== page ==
The head of the World Health Organization defended his agency’s handling of the coronavirus pandemic, calling on leaders to not “politicise” the situation and focus on saving lives threatened by COVID-19.
The comments by Tedros Adhanom Ghebreyesus on Wednesday came a day after US President Donald Trump’s criticised the global health agency and suggested his administration could review funding.
With the global death toll exceeding 83,000 amid 1.4 million confirmed infections, Tedros said now is not the time for such threats.
“The focus of all political parties should be to save their people. Please don’t politicise this virus. It exploits the differences you have at the national level,” he said at a press briefing in Geneva, addressing politicians and world leaders.
“If you want to be exploited and if you want to have many more body bags, then you do it. If you don’t want many more body bags, then you refrain from politicising it.”
Pleading for leaders to put aside differences, Tedros added: “Please, unity at national level, no using COVID for political points. Second, honest solidarity at the global level. And honest leadership from the US and China,” he said.
“The United States and China should come together and fight this dangerous enemy,” he said.
Trump on Tuesday had said the WHO was “very China-centric” in its approach, suggesting the UN agency had gone along with Beijing’s efforts months ago to minimise the severity of the outbreak.
“The WHO really blew it,” Trump said in a Twitter post.
At a news conference on Tuesday, Trump said his country was “going to put a hold on money spent to the WHO,” however, he appeared to backtrack later when in response to questions he said: “We’re going to look at it.”
It was not immediately clear how Trump could “block” funding for the agency. Under US law, Congress, not the president, decides how federal funds are spent.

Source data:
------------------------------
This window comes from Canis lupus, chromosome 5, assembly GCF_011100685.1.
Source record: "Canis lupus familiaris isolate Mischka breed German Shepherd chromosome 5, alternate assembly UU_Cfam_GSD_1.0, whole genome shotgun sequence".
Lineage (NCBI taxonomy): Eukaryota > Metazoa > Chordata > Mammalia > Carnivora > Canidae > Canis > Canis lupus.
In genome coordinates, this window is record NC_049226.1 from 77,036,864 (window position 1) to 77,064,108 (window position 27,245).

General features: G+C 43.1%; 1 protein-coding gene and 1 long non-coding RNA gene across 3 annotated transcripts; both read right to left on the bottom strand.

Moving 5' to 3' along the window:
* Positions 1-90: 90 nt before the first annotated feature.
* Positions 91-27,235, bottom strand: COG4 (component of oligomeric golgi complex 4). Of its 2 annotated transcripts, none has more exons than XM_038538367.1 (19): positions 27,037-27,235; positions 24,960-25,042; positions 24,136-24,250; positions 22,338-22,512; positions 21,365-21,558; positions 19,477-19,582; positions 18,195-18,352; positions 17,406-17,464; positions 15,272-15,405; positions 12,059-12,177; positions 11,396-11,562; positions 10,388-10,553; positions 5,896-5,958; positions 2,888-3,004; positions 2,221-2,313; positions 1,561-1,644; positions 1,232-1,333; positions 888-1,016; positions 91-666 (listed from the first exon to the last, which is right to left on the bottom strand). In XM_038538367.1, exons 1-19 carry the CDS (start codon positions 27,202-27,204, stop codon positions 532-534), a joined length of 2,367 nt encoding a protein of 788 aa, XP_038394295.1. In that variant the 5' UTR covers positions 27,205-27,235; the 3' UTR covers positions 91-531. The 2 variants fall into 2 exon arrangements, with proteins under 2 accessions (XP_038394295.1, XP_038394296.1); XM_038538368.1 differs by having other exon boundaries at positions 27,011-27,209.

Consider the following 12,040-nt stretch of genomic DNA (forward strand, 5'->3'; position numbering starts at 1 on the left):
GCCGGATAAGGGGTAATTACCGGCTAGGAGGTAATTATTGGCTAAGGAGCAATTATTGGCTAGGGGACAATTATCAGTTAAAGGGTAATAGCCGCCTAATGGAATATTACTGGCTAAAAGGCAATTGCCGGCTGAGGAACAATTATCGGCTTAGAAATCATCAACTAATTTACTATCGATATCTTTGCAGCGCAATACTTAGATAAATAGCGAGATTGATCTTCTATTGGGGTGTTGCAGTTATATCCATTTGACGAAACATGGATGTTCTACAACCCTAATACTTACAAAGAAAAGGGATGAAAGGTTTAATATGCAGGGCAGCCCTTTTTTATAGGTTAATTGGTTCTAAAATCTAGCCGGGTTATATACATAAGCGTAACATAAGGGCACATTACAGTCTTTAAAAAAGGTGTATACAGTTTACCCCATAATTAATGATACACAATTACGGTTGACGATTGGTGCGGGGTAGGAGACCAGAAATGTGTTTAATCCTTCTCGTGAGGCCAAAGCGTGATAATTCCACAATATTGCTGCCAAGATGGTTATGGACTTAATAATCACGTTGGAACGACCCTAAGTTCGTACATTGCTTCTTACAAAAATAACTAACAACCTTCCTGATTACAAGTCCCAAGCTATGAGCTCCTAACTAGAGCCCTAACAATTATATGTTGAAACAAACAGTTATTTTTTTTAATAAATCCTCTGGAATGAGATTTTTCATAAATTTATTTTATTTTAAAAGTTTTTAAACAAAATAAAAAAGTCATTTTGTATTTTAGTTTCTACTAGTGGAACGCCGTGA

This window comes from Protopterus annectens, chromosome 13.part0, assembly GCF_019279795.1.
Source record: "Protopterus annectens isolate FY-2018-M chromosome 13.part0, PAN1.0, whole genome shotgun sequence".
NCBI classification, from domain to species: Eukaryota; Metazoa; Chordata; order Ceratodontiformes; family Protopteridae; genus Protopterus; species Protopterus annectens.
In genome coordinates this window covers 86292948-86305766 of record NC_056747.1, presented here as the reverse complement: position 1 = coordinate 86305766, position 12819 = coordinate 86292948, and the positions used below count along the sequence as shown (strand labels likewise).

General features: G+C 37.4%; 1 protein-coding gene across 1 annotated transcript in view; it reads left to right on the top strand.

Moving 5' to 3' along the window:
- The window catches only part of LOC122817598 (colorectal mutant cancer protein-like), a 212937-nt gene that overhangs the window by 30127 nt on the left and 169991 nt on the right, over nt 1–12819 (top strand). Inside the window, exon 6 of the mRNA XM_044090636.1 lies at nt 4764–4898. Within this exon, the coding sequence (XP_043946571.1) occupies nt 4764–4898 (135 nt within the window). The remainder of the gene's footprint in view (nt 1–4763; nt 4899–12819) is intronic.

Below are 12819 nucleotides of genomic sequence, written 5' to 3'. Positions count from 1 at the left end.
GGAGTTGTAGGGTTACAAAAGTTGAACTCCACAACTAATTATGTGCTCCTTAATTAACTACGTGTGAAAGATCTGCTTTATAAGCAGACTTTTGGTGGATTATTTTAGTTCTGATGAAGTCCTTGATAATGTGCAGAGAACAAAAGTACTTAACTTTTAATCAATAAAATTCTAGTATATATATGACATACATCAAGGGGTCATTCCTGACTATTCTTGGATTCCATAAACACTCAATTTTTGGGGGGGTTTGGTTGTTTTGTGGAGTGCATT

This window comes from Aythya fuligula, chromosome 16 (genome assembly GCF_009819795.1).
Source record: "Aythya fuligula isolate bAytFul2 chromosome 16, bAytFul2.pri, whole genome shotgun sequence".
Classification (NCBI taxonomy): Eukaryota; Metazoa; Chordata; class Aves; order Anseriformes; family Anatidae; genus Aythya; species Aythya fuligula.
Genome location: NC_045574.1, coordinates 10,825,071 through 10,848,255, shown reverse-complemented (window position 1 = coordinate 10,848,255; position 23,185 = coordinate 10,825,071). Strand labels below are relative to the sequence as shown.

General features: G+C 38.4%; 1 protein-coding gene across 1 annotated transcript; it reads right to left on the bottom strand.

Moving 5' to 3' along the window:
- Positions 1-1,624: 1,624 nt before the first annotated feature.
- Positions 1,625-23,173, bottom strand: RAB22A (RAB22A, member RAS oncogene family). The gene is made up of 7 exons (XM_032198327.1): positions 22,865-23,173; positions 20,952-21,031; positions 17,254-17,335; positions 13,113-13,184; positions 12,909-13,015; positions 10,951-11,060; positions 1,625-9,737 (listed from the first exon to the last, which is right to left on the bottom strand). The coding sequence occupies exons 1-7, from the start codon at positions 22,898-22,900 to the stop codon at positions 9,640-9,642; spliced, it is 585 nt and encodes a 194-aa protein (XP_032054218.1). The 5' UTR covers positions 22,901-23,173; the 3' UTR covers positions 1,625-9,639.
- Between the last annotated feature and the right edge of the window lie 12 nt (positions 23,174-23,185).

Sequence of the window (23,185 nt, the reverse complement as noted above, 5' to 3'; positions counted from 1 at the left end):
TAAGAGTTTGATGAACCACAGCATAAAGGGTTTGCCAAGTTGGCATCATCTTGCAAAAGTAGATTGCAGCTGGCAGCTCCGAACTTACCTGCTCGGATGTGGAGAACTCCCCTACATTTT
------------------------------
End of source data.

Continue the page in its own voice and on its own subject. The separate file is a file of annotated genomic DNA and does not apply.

The United States is the top donor to the Geneva-based body. US contributions to WHO in 2019 exceeded $400m, almost double the second-largest member-state contribution.
China, in contrast, contributed $44m.
“We are still in the acute phase of a pandemic, so now is not the time to cut back on funding,” Hans Kluge, WHO regional director for Europe, told a virtual briefing when asked about Trump’s remarks.
David Heymann, a professor at the London School of Hygiene & Tropical Medicine who led the WHO’s response to the 2003 SARS outbreak, said that any US funding cut would be a huge blow.
“If the WHO loses its funding, it cannot continue to do its work. It works on a shoe-string budget already,” Heymann said in London. “Of course, it would be disastrous for the WHO to lose funding.”
Meanwhile, Bruce Aylward, senior adviser to Tedros, also defended the WHO’s relationship with China, saying its work with Beijing was important to understand the outbreak which was detected in Wuhan in December.
“It was absolutely critical in the early part of this outbreak to have full access to everything possible, to get on the ground and work with the Chinese to understand this,” he told reporters.
“This is what we did with every other hard-hit country like Spain and had nothing to do with China, specifically.”
Aylward, who led a WHO expert mission to China in February, defended the agency’s recommendations to keep borders open, saying that China had worked “very hard” to identify and detect early cases and their contacts and ensure they did not travel.
“China worked very, hard very early on, once it understood what it was dealing with, to try and identify and detect all potential cases to make sure that they got tested to trace all the close contacts and make sure they were quarantined, so they actually knew where the virus was, where the risk was,” he said.
“Then, they made it very clear that these people would not and could not travel within the country, let alone internationally.”